Some of the participating agents will be Deidre Knight, Pamela Harty, Elaine Spencer, Melissa Jeglinski, Travis Pennington, Nephele Tempest, Kristy Hunter, and Janna Bonikowski . Some things their excited to see are: women’s fiction, historical fiction, YA, MG, romance of all subgenres, LGBT fiction and m/m romance, thrillers, mysteries, suspense, nonfiction, and fantasy. And popular genre abbreviations are:

  • #RS=Romantic Suspense
  • #WF=Women’s Fiction
  • #HF=Historical Fiction
  • #YA=Young Adult
  • #MG=Middle Grade
  • #MC=Multicultural
  • #M=Mystery
  • #CM=Cozy Mystery
  • #LGBT=LGBT Fiction or Nonfiction
  • #MM=Male/Male Romance
  • #CR=Contemporary Romance
  • #PNR=Paranormal Romance
  • #INSP=Inspirational Fiction or Nonfiction
  • #NF=Nonfiction #MEM=Memoir

For complete details and to see what each agent is specifically wanting, go here. As always, good luck!

P.D. Pabst
Blogger and writer of MG/YA fiction.

Need A Sensitivity Reader?

book-spines

Writing In The Margins has helped writers create appealing words to readers for awhile. What I didn’t know, they also have dedicated time to help writers find sensitivity readers. With publishers understanding the need for diverse voices in today’s world, there’s been a push for these types of manuscripts. For those unfamiliar, the diversity push means publishers are looking for stories told by the minority voices.

But, what if you’re a male or female heterosexual Caucasian in perfect health who has a great story idea for a Muslim main character, or a fabulous manuscript for a lead character with autism? Does this mean you shouldn’t write it? Of course you should. However, what this really means is you’re possibly not the best person to write the story. But wait, I just told you to write the story. Of course, you can absorb yourself into research. After all, you can find nearly everything on the internet these days, and writer’s have done so with secondary characters. But, there is something else they do, which I recently learned about during WriteOnCon.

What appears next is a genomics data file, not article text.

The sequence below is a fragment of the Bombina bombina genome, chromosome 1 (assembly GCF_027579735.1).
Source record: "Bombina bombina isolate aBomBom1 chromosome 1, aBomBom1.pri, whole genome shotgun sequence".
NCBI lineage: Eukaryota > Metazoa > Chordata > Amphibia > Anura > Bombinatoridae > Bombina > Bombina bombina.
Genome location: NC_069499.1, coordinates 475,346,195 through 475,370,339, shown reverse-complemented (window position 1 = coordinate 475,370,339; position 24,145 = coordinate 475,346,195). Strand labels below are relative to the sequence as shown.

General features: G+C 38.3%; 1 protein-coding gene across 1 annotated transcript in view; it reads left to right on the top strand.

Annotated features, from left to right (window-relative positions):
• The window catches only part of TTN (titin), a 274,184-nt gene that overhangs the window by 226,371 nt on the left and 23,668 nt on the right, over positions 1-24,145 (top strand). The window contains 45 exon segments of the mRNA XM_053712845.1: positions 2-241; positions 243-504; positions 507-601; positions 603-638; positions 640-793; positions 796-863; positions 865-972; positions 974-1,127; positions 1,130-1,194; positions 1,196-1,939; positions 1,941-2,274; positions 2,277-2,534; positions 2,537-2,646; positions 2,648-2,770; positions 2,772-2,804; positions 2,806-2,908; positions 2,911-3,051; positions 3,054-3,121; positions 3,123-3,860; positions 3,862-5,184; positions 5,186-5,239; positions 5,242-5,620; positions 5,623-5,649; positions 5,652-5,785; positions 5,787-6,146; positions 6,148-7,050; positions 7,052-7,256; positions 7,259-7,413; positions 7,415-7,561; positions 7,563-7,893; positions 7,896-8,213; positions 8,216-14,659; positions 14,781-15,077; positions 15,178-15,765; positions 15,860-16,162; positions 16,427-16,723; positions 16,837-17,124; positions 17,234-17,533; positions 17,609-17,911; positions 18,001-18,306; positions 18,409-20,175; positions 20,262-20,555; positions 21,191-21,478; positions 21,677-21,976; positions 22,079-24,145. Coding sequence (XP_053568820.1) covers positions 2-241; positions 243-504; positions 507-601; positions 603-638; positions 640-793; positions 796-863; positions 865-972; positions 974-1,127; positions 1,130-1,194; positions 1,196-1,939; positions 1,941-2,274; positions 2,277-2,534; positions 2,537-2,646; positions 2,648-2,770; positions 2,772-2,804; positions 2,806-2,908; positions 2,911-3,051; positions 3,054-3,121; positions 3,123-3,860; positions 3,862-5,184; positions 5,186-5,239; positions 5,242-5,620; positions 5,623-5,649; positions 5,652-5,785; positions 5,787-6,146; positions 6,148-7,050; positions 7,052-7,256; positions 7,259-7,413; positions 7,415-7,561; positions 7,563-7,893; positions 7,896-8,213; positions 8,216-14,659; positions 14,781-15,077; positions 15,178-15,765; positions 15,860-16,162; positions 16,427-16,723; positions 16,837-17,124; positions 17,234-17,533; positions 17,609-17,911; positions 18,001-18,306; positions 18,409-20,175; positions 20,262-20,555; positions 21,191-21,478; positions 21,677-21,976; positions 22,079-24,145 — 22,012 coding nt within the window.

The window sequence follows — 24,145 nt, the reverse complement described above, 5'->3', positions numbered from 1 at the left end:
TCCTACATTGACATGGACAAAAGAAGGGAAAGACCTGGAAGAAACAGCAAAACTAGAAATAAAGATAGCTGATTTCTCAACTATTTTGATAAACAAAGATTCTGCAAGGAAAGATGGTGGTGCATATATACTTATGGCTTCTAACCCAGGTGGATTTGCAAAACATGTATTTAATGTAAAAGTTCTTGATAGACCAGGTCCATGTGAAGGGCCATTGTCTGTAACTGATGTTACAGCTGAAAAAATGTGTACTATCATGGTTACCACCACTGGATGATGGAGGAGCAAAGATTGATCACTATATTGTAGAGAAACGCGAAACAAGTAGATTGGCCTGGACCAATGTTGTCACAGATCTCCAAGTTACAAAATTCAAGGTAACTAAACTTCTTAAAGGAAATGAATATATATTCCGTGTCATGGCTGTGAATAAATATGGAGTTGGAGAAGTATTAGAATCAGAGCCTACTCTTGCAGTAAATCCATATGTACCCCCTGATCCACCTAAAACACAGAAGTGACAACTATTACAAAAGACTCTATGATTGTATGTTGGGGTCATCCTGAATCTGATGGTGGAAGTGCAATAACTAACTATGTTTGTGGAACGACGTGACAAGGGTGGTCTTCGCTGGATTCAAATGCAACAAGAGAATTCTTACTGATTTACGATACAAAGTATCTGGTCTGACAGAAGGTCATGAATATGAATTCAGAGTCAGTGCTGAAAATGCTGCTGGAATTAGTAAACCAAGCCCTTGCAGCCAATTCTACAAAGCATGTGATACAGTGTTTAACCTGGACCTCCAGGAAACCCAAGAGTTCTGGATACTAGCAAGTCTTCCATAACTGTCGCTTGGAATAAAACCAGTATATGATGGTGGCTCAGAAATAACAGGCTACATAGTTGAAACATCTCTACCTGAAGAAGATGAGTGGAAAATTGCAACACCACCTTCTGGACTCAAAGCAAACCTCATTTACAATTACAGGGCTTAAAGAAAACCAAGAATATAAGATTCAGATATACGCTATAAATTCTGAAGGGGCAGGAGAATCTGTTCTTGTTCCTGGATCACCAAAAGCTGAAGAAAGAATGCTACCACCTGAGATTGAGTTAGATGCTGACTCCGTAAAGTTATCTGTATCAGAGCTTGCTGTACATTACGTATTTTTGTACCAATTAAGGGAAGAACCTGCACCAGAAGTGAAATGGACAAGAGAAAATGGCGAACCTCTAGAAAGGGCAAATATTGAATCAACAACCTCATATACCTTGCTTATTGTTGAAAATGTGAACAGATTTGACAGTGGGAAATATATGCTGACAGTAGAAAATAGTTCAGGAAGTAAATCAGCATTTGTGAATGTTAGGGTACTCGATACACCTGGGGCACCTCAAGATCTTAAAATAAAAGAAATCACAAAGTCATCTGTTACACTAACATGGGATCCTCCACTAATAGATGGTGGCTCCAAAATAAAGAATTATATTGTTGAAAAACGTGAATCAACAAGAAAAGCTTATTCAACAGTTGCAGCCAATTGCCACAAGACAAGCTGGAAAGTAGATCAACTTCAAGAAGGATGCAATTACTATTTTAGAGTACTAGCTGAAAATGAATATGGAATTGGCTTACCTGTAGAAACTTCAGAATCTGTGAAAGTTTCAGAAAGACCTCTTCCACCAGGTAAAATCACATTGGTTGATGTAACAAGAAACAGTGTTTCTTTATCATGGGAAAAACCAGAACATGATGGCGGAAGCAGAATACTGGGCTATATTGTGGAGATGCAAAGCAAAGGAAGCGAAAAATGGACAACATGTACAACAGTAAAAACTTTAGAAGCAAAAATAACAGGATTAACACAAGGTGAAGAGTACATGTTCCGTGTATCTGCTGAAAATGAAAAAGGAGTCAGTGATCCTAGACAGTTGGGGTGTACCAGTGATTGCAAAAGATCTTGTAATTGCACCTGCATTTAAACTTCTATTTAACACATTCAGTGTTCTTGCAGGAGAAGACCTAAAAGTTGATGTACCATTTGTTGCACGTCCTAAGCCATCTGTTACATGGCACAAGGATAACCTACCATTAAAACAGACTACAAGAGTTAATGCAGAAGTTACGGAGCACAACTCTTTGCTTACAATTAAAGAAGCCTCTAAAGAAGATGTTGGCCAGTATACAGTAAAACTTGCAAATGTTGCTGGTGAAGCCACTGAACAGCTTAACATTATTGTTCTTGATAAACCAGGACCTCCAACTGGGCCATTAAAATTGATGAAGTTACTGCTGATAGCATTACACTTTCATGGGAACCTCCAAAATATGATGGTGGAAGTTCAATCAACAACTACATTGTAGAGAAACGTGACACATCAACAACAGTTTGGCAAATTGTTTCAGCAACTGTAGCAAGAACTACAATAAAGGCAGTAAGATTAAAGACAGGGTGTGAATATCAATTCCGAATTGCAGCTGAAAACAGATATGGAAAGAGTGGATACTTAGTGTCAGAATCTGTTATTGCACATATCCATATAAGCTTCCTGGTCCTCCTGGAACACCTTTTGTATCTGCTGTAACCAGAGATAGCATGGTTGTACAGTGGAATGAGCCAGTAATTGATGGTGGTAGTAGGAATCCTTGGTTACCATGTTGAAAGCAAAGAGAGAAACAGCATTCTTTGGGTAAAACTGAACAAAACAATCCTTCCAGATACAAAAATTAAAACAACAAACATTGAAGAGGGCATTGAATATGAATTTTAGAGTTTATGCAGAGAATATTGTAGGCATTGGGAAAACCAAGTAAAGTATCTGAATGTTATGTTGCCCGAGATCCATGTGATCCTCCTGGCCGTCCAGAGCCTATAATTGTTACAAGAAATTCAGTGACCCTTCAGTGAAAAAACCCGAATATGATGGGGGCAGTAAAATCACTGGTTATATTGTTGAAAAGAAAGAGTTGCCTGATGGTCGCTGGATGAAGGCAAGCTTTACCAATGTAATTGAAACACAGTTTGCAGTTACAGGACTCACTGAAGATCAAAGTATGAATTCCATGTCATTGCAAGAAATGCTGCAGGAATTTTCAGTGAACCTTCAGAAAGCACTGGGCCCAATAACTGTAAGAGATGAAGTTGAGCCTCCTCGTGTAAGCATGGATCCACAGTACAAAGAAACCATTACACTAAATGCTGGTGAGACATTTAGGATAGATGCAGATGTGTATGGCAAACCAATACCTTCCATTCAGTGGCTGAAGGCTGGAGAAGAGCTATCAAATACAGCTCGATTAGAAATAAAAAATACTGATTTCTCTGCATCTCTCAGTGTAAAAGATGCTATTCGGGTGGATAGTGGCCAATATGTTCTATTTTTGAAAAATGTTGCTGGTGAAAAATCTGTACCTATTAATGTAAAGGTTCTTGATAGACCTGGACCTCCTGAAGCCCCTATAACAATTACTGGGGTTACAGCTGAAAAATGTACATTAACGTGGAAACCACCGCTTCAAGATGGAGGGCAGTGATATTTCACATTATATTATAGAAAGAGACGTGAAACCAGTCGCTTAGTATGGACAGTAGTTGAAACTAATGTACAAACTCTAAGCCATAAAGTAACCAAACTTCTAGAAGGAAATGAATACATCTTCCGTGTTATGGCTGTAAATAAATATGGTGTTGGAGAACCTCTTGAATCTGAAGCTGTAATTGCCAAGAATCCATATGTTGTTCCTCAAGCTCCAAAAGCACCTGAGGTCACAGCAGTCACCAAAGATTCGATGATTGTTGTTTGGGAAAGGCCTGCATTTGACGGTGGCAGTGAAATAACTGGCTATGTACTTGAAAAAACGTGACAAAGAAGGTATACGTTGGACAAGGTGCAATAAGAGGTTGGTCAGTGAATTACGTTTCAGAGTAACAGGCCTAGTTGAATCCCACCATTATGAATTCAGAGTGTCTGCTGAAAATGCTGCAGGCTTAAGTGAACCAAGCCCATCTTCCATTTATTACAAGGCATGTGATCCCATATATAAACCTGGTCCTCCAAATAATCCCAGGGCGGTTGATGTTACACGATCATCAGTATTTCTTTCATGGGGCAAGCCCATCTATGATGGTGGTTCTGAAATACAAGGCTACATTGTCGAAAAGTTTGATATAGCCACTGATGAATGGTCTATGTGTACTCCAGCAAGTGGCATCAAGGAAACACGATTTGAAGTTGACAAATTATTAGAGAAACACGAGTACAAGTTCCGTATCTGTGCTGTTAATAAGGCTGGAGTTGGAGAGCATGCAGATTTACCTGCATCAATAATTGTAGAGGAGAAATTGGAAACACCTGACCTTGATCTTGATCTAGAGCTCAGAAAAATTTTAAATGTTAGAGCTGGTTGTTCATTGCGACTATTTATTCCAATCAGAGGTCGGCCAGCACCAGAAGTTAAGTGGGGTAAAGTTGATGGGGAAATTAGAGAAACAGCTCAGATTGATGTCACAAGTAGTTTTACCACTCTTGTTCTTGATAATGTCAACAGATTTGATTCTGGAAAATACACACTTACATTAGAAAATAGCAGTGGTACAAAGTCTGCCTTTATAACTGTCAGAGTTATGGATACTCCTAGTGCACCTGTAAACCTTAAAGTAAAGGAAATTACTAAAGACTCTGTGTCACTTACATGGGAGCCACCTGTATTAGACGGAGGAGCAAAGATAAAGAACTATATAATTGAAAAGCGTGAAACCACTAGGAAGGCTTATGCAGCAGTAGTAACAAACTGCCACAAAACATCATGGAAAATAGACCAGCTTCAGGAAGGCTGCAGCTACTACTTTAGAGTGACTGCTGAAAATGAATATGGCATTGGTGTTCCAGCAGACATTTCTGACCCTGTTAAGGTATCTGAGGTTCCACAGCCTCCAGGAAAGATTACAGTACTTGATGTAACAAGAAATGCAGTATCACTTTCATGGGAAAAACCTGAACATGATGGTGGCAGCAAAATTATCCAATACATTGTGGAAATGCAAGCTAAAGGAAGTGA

If you want to write a story with a diverse leading character and you’re obviously not what our culture considers to be a minority, then getting a sensitivity reader might be what you need when writing outside of your own culture and experience. Writing In The Margins has a list of sensitivity readers of Muslim, Judaism, Autism, African-American, Japanese, LGBT, Deafness, Latina, Transgender, and more!

This is how the site defines the sensitivity reader: A sensitivity reader reads through a manuscript for issues of representation and for instances of bias on the page.  The goal of a sensitivity reader isn’t to edit a manuscript clarity and logic, although that may be an additional service offered. A sensitivity reader reviews a manuscript for internalized bias and negatively charged language.  A sensitivity reader is there to help make sure you do not make a mistake, but they are also NOT a guarantee against making a mistake.

If you want to write a story with leading diverse characters and aren’t a minority, use someone from the site’s list to polish your script. As always, good luck!

P.D. Pabst
Blogger and writer of MG/YA fiction.